As well as evoking the city and its musical heritage, this album contains a series of musical portraits of well known jazz figures associated with New Orleans. My personal favourite is the portrait of Louis Armstrong. At once celebrating his life and music, and mourning his recent passing. The melody is perfect, the writing and playing exquisite. When listening I can almost see Satchmo playing, and picture his dazzling grin. It's amazing how a piece of music can draw such a clear picture of someone on the mind's eye.
Similarly the portrait of Sidney Bechet is wonderfully evocative, celebrating the great improviser's contribution to the early days of jazz. It is a tragedy that clarinettist Hodges died two days before it was recorded, Ellington wrote the tune with him in mind, and as we all know part of Ellington's genius was to construct pieces for particular players. It's a great track as is, but what could it have been?
This Atlantic Masters release is up to the usual standards of the series. The sound is nice and clear, with a sympathetic remastering which to my untutored ear sounds pretty good. There is a nice booklet with the original liner notes and a new essay. And the original artwork, a fittingly ghostly, fading picture of Ellington, which sums up the way he was coming to the end of his career and fading form the contemporary music scene is nicely reproduced.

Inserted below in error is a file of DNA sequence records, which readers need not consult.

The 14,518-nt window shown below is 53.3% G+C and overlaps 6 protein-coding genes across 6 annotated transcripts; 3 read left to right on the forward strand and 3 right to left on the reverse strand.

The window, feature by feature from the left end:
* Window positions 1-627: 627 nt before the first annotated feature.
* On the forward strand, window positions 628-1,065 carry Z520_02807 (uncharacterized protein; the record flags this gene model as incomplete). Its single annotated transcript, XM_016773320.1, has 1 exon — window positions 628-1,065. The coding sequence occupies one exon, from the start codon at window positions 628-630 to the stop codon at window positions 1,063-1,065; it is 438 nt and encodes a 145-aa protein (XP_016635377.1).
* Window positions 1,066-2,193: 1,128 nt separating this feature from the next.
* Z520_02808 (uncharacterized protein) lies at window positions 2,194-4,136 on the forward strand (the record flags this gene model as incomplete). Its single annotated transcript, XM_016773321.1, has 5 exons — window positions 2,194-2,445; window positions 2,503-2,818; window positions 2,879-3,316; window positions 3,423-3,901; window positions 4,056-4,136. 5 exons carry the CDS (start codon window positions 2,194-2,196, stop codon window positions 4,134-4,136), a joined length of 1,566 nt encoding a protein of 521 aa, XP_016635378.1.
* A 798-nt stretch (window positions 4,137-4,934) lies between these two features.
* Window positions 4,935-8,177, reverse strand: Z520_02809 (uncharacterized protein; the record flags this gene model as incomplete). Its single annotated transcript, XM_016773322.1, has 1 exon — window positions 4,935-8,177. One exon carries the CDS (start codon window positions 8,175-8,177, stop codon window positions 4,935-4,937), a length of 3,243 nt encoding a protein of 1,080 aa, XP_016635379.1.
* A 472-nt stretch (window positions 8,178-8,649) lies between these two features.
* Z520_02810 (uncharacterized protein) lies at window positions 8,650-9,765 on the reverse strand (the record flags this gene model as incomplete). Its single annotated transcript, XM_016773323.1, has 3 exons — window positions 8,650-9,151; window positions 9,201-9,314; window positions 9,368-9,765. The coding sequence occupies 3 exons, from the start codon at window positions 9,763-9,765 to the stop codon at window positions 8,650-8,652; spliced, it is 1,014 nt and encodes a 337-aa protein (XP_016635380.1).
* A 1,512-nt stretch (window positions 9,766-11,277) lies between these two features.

Elegant, touching, poignant music, an absolute jazz classic that sums up the whole New Orleans scene. A classic album that is a must for any music lover's collection.
The opening track of this stupendous suite by the genius that was Duke Ellington is overwhelming - and that`s only the first number! It`s called Blues For New Orleans, and it has all of the city and its astonishing history within it. Well, most of it, or there wouldn`t be any need for the remaining eight tracks. Featured on it is organist Wild Bill Davis, and he`s magnificent, as is the bass playing of Joe Benjamin.
This was a slightly smaller band of musicians than we`re used to from earlier Ellington dates, with some of his old allies dead or moved on. Johnny Hodges, Paul Gonsalves, Cootie Williams, and Russel Procope are present and very correct, though Hodges sadly died two days before the four `portraits` were recorded.
Bourbon Street Jingling Jollies is wonderful after the grave austerity of the opening number, then the swinging Portrait Of Louis Armstrong kicks in, Cootie Williams a gleaming marvel on - what else? - trumpet.